mold on wood
Mold loves wood as it loves all porous materials. Just add water and chances are you will have a moldy mess on your hands in no time! Keep it dry!


Wood is highly porous, allowing mold to not only grow on the surface but also grow roots deep within, making it more difficult to treat. This is important to understand because using the wrong treatment product for mold on wood, such as bleach, can clean the surface but leave the root system intact, allowing the mold to grow back.

You’ll need these tools to remove mold from wood:

  • Latex gloves
  • Brush
  • HEPA vacuum with wet/dry capabilities
  • Bucket
  • Rag or towel

To effectively remove mold from wood, the badger recommends using a Borax solution. Borax is an inexpensive, non-toxic mineral that not only kills mold on wood but prevents it from returning. DO NOT USE BLEACH as it is ineffective at killing mold on porous surfaces such as wood.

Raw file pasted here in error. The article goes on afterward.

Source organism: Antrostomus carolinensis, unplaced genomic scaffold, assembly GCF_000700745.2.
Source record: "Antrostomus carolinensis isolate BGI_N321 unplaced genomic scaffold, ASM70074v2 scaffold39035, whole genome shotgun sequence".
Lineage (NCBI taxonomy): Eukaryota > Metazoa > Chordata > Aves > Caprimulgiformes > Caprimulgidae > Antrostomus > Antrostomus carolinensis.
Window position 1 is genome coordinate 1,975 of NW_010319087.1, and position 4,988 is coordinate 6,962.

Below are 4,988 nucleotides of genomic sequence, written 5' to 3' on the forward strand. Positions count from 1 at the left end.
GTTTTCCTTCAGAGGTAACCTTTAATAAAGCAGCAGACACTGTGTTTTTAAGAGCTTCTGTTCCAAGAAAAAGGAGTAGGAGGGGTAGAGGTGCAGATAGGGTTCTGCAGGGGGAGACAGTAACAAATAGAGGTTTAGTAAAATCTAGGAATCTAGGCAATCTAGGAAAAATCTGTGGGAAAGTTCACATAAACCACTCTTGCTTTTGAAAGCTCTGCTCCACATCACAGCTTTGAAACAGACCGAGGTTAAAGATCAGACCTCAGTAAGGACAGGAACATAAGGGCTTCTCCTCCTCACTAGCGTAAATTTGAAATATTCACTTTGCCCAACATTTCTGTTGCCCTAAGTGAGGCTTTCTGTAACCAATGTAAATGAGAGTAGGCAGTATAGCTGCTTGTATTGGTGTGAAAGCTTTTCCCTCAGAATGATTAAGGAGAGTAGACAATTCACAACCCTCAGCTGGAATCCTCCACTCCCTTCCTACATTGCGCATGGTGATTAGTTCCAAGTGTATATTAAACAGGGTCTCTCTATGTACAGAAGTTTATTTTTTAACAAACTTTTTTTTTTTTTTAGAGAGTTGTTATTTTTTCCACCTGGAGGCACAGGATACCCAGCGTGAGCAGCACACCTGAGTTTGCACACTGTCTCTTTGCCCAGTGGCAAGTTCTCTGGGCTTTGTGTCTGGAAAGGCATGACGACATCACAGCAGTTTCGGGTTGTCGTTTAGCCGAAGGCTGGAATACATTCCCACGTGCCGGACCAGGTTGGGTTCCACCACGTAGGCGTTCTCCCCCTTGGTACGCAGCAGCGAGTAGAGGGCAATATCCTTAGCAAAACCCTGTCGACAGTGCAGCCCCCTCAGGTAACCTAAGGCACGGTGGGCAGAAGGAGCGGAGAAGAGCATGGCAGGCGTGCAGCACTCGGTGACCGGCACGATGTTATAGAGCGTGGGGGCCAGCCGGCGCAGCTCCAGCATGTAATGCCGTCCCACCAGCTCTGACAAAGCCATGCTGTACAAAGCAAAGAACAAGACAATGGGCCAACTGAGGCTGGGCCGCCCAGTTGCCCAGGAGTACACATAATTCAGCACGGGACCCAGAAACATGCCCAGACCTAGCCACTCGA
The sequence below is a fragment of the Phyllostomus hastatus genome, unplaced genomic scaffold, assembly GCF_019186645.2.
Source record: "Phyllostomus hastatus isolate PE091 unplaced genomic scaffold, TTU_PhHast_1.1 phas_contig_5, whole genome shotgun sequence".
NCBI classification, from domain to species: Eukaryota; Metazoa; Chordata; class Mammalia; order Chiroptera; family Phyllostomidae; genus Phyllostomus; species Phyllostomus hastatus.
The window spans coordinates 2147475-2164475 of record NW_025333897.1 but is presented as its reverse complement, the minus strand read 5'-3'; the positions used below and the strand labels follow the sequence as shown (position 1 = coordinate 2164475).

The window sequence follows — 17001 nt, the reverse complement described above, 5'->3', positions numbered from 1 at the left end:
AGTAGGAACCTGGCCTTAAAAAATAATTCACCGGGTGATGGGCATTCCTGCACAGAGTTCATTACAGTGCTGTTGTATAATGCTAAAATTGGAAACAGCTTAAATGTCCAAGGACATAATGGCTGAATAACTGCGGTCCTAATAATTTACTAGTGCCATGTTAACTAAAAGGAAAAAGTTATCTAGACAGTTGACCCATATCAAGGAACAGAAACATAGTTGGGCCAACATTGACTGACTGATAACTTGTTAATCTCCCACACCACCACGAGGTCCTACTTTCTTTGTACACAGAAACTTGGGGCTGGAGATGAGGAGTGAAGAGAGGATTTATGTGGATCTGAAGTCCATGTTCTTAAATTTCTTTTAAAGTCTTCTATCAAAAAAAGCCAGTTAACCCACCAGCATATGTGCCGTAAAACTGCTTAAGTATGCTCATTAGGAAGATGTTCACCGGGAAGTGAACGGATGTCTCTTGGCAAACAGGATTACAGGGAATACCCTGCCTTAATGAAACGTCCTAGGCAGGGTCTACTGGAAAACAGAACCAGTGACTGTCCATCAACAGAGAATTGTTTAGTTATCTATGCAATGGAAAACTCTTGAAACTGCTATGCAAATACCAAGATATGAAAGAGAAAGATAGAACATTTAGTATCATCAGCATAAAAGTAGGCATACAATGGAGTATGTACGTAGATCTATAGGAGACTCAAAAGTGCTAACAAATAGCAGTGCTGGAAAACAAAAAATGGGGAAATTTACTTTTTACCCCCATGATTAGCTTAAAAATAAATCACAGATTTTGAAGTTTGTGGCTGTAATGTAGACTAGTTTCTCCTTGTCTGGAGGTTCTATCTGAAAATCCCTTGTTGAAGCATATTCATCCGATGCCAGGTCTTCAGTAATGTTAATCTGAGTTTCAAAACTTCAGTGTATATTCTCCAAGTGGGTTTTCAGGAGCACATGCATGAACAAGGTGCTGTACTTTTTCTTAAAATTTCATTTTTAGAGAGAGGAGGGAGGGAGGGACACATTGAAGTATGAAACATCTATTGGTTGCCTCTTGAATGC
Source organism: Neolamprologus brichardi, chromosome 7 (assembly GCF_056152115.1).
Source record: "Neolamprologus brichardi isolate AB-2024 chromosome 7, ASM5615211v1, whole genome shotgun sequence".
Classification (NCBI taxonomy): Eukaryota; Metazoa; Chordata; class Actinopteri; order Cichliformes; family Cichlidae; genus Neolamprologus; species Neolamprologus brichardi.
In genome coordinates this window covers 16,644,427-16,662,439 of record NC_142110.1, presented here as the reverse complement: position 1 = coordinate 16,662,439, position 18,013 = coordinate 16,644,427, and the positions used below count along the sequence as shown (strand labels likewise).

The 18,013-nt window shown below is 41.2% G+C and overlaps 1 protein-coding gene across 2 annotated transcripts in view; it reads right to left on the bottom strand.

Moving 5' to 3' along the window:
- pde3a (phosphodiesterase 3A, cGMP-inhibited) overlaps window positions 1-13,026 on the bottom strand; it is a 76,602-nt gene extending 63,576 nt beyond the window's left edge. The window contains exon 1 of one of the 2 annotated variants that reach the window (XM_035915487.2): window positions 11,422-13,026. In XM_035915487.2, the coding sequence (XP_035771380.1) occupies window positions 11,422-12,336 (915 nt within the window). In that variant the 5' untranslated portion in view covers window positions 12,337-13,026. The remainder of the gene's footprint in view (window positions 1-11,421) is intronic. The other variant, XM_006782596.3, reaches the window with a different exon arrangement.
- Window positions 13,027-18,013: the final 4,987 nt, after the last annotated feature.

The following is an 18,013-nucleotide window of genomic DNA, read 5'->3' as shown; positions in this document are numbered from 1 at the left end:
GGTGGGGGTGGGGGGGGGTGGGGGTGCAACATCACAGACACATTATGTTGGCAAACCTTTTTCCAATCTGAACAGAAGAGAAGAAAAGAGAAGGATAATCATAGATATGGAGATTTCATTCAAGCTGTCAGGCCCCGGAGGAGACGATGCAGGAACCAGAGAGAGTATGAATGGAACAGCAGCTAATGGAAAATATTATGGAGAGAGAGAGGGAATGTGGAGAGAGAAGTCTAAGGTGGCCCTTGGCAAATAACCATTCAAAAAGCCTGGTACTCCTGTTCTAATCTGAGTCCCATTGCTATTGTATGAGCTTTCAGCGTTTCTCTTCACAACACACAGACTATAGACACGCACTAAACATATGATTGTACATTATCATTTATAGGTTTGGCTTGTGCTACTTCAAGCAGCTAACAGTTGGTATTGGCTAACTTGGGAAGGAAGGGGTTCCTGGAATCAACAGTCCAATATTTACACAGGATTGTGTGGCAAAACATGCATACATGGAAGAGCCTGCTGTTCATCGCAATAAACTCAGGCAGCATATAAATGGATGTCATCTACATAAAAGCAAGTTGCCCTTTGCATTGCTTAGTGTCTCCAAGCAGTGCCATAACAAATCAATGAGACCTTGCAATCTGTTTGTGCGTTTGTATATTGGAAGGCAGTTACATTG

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mold in attic how to remove mold from wood

Steps to Safely Remove Mold from Wood

Step 1: Take one cup of borax and mix with one gallon warm water and stir until dissolved.
Step 2: Apply solution generously to mold affected areas. Wetting it helps keep the spores from becoming airborne. You may also use a spray bottle if easier.
Step 3: Scrub with the brush to break loose any stubborn growth
Step 4: Vacuum to remove the spores. This is important as even dead mold can still contain mycotoxins and cause allergic reactions.
Step 5: Wipe area as clean as possible with rag
Step 6: Repeat as needed.

Do not worry about leaving excess borax as it can actually help to prevent the mold from returning. It is also an effective insecticide.

Badger Tip: White mold on wood is a little more benign and causes less staining in the wood, making it easier to remove all traces. However, black mold on wood often leaves lasting black streaks deep within the grain, even after the mold spores have been killed. If aesthetic is important, you can attempt to sand the black streaks out, but you may have to remove several layers. If the mold has been present on the wood for a long time, the streaks may go deep into the wood and won’t easily be removed without damaging the wood further.

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